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Unity: the revolution of Joseph's family

ציור: יואל וקסברגר, מלכות וקסברגר

Translation by Yehoshua Siskin

Since the world's creation, it was clear that only one son would prevail. Two brothers were born, Cain and Abel. Cain murdered his brother but then Seth was born in place of Abel, even as Cain would have to wander the earth. Afterwards two sons were born to Avraham, Yitzhak and Yishmael, but only Yitzhak would follow in the path of his father while Yishmael was sent away. And then two sons, Yaakov and Esav, were born to Yitzhak. One was a tzadik and one was wicked, one would inherit the birthright and one would not. Therefore Jacob's sons thought that this was a natural, immutable law. They hated Joseph and were jealous of him because they thought that he alone would be chosen to continue in the path of their father Jacob.

After everything that happened to Joseph, he suggests in this week's Torah portion a new and revolutionary model: family unity. Everyone will win. There is no need to throw any brothers into a pit since 12 diverse tribes will perpetuate the legacy of Avraham Avinu, in harmony. It's possible. And where can this be seen? In the sons of Joseph, Efraim and Menasheh, when Yaakov Avinu crosses his hands and blesses his younger before his first born son. Surprisingly, we do not hear about any jealousy or antagonism between them.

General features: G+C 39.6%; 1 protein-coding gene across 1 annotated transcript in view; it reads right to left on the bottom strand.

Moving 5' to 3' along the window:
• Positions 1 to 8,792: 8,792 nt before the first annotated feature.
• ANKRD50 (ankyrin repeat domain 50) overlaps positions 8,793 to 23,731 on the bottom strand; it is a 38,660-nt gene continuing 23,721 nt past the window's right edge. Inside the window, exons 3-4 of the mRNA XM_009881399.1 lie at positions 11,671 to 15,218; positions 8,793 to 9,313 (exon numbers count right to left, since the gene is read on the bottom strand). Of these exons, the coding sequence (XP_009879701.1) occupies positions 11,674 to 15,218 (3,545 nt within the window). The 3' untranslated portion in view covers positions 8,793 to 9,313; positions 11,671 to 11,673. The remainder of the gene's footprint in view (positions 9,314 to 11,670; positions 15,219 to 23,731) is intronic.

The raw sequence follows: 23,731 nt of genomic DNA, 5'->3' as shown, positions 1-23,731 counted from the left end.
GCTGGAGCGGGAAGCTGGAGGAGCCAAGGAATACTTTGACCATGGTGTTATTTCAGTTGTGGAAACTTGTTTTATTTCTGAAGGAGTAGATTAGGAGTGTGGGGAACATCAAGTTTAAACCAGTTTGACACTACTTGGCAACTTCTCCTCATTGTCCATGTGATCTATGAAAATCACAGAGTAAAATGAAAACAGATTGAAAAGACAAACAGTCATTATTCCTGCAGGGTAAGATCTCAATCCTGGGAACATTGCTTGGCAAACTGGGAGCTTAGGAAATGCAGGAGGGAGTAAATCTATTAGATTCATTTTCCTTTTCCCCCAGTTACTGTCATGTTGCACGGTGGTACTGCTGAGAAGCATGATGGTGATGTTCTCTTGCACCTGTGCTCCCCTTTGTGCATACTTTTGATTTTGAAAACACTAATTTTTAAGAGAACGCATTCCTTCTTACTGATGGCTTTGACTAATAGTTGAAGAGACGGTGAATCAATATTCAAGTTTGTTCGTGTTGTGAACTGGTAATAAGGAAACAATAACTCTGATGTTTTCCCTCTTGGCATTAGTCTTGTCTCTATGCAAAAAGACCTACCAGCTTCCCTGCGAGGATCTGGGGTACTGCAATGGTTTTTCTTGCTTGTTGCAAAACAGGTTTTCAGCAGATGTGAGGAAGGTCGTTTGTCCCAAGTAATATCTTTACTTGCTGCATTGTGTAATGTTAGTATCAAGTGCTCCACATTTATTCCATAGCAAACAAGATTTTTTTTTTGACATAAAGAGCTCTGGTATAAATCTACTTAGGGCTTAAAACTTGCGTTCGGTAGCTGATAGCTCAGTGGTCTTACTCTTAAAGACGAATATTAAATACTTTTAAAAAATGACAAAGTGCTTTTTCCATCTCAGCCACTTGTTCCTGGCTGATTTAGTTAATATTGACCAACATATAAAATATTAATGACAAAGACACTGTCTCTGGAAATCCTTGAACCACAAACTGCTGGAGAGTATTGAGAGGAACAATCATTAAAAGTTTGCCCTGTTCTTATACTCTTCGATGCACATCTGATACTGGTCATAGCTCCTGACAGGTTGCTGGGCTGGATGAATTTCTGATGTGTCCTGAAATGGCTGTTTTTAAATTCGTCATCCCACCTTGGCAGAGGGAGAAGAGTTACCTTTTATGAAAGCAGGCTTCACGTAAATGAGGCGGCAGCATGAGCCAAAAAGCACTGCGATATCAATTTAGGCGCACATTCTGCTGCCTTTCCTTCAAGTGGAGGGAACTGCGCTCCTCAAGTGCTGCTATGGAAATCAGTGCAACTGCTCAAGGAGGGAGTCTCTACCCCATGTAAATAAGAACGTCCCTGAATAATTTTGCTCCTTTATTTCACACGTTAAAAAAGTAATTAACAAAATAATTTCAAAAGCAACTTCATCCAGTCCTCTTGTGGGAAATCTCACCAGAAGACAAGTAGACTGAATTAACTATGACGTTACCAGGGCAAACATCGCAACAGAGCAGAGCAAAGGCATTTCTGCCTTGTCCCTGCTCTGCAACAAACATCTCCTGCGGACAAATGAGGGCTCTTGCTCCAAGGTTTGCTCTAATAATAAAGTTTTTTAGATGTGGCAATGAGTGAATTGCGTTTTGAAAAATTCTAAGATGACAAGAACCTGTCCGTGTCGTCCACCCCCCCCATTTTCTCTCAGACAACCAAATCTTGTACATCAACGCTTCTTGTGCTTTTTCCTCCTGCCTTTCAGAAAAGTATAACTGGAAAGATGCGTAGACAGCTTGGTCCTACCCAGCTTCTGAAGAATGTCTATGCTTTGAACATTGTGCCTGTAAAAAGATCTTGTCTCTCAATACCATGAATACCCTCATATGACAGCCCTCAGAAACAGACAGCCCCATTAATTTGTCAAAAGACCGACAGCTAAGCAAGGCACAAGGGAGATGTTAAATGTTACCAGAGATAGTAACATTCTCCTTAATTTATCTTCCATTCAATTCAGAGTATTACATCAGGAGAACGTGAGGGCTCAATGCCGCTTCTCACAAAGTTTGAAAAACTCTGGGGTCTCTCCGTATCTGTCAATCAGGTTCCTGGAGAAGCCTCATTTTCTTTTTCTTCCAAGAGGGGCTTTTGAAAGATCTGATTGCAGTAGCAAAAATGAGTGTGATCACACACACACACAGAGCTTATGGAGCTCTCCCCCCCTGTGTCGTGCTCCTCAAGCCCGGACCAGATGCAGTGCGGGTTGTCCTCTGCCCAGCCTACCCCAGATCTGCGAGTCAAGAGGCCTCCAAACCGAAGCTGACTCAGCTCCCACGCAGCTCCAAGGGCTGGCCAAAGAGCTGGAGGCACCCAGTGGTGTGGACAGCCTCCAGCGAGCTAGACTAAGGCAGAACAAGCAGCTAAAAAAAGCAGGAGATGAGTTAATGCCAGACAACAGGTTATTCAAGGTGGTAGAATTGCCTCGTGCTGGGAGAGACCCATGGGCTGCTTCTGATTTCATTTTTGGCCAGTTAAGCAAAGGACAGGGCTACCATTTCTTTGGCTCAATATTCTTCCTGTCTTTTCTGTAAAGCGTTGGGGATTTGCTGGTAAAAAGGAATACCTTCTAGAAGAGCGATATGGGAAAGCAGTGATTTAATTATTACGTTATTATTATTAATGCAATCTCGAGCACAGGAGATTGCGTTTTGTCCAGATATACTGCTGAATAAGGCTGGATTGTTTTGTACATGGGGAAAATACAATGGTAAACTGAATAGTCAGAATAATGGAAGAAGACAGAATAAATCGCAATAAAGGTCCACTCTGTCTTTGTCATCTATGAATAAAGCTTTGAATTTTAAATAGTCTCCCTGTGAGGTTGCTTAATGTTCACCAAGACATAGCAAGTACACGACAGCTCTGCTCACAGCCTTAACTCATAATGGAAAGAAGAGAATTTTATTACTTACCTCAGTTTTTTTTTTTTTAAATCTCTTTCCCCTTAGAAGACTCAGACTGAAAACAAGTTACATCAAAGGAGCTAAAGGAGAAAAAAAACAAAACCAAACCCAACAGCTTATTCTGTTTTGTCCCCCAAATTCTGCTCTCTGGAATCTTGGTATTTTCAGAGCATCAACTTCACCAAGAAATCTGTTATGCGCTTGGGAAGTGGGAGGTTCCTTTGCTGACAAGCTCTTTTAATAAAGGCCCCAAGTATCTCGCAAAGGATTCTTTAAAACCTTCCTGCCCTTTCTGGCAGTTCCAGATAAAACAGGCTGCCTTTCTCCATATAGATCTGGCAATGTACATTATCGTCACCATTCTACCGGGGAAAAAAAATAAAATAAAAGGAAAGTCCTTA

They learned from Joseph that it's possible to concede, to go out of your way for your brother, and not to be small- minded. Therefore, when blessing their children on Shabbat evening, parents say: "May God make you like Efraim and Menashe." Children who cooperate with one another make their parents happy, make God happy, and make it possible for the nation of Israel to progress and go forward. At the end of the stormy book of Genesis, Joseph's family sets the tone for generations to come.


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